By Andrew Coyne - Tuesday, December 6, 2011 at 10:00 AM - 119 Comments
Whatever their motives might be, the CBC’s antagonists are, on the whole, right
There is an undeniably sinister quality to the apparently coordinated campaign of harassment currently under way against the CBC. Were it just occasional sniping from the Tory backbench, were it simply the Quebecor/Sun Media empire beating its favourite hobby horse, were the National Citizens Coalition merely on one of its crusades—were it even all three together—you might call it business as usual.
But when you consider the links between these different organizations—the Prime Minister’s former communications director Kory Teneycke is vice-president of Sun News Network, while the director of the NCC is the former Conservative candidate and online maven Stephen Taylor—the whole thing takes on a different cast. At what point do we conclude that this relentless public mauling at the hands of government MPs and their private sector proxies is intended not merely to expose the CBC to proper scrutiny as a public agency, but to intimidate it in its function as a news organization?
The problem the CBC faces is that whatever their motives might be, its antagonists are, on the whole, right (you should pardon the expression). They are right in terms of the immediate controversy, i.e., whether the corporation is obliged to comply with access to information requests, even from its competitors: clearly, under the law, it must. While the law makes exception for certain types of documents, it cannot be up to the CBC alone to decide which documents qualify for this exception, as a court has lately ruled.
By Nicholas Köhler - Thursday, December 10, 2009 at 2:40 PM - 1 Comment
Paula Adbul, Wayne Gretzky and others that “bowed” out this year.
Go to the light, a voice said, and, after 72 years on the air, it did. Guiding Light, the longest-running scripted program in broadcast history, had declined to an average of just 2.1 million viewers an episode, making it the least-watched of the remaining soaps. So CBS executives extinguished the town of Springfield and its denizens—Reva, Josh, Lizzie and all—forever.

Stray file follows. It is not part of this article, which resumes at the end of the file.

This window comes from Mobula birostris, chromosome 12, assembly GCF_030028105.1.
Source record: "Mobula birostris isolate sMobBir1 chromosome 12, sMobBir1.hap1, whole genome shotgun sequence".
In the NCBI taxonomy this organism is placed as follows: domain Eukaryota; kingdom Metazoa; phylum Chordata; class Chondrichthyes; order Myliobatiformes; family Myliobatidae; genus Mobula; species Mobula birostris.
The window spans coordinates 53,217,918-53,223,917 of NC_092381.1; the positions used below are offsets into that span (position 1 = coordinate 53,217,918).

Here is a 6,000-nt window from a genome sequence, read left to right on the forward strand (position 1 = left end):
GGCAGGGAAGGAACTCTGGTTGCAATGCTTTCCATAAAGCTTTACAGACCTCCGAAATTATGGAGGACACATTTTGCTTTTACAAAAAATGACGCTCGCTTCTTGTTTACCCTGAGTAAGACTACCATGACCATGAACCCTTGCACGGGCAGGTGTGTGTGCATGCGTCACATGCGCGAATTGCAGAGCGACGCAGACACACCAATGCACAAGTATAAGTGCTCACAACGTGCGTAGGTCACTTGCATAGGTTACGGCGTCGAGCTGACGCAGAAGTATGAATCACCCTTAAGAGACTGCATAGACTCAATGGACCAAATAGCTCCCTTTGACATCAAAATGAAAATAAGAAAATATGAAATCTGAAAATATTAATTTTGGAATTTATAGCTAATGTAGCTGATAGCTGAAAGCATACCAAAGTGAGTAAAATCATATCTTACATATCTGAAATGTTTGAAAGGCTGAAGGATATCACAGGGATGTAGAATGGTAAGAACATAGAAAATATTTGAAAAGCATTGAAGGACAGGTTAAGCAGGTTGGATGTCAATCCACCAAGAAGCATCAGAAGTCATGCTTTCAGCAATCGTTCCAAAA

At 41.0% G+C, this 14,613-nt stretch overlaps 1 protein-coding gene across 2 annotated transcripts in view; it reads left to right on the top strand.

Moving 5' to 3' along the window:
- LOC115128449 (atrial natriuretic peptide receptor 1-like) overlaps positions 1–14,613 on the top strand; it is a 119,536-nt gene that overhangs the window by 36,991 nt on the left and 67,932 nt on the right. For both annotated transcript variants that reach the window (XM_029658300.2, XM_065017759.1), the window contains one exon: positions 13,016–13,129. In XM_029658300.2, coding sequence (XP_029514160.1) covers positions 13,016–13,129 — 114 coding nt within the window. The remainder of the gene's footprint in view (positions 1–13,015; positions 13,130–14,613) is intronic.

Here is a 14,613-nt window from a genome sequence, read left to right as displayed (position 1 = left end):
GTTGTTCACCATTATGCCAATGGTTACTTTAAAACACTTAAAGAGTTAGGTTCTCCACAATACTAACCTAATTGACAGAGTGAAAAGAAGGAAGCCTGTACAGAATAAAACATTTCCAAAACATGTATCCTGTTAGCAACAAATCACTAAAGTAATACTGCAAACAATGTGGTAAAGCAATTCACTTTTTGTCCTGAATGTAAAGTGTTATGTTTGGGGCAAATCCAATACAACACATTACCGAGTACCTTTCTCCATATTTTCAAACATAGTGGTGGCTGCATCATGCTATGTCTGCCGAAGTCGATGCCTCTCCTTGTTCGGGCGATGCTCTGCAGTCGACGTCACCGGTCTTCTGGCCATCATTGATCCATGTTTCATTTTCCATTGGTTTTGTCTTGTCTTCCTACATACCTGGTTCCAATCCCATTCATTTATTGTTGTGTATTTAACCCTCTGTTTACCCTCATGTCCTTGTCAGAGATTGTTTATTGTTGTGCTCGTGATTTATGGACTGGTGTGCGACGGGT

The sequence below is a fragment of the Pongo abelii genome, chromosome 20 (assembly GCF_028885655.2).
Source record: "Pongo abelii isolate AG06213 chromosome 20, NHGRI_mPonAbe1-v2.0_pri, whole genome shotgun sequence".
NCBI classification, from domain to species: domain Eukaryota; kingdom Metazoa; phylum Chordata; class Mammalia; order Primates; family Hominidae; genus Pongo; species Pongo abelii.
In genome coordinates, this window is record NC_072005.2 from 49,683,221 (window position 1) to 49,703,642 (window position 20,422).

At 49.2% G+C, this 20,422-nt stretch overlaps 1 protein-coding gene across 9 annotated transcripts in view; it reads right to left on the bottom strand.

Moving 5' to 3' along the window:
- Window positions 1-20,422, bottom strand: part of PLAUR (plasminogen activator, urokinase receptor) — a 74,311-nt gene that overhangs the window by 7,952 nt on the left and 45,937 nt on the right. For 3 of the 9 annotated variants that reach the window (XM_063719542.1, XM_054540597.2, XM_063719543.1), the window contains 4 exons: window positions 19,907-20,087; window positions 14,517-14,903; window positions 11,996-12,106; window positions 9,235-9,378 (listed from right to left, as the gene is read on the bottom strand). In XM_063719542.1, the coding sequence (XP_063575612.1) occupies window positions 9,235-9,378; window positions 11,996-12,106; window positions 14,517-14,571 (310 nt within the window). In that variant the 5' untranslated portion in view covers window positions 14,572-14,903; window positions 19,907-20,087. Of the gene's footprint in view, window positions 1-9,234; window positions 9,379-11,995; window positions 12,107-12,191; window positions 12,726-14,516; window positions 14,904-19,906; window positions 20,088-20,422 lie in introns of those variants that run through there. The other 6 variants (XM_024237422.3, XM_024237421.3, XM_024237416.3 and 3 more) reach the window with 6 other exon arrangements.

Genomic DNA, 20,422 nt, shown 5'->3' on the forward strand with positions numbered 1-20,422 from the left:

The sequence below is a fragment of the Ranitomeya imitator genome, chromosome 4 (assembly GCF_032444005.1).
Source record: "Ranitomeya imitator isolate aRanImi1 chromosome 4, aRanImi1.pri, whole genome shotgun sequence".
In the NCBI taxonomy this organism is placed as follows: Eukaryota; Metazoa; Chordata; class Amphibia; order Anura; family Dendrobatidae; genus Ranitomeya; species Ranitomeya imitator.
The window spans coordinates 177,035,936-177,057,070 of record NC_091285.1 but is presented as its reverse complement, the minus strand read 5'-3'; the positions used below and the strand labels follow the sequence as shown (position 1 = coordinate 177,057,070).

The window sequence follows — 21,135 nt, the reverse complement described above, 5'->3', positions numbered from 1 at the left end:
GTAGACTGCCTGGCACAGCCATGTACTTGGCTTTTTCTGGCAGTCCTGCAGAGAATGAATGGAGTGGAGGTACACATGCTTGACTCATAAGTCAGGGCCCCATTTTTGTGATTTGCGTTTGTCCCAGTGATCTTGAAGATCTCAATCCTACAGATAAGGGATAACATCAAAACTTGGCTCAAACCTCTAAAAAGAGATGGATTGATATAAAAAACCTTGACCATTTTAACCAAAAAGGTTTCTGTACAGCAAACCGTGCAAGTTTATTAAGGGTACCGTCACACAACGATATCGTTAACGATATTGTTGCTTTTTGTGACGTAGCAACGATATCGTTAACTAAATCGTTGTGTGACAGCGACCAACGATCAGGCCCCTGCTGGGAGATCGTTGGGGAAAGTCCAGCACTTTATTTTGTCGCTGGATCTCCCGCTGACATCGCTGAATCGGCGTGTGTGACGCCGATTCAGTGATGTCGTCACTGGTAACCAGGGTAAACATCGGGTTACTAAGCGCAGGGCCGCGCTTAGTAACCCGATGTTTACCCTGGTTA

Stoned, drunk or flaky? It’s always been hard to tell with Abdul. So when she announced she was leaving the judge’s table on American Idol, the question became whether she was quitting or just playing hardball. Fox ended the speculation by tapping Ellen DeGeneres; Abdul’s subsequent TV impersonation of Ellen—less straight up than a strange variation on drag—closed the deal.
A casualty of the Phoenix Coyotes’ financial ill-fortune, Gretzky stepped down as coach in September, even as Jim Balsillie and Gary Bettman competed for the team’s future. Later, a dispute over millions in salary Gretzky says is still owed him caused some to wonder whether he’d attend the Hockey Hall of Fame inductions of former teammates Brett Hull, Luc Robitaille and Steve Yzerman. Always the gentleman, Gretzky did come. “The game is bigger than any individual or any person,” he said.
Not by garlic or a stake in the heart, but by scheduling conflict, Montreal actress Rachelle Lefevre last summer found herself exterminated from the role of creepy Twilight vampire Victoria in the second sequel, Eclipse. Filming for the adaptation of the Mordecai Richler novel Barney’s Version, in which she’ll appear as Barney’s first wife, Clara, was slated to overlap with Eclipse, so producers dropped Lefevre in favour of Bryce Dallas Howard, daughter of director Ron Howard.
View-Master scenic reels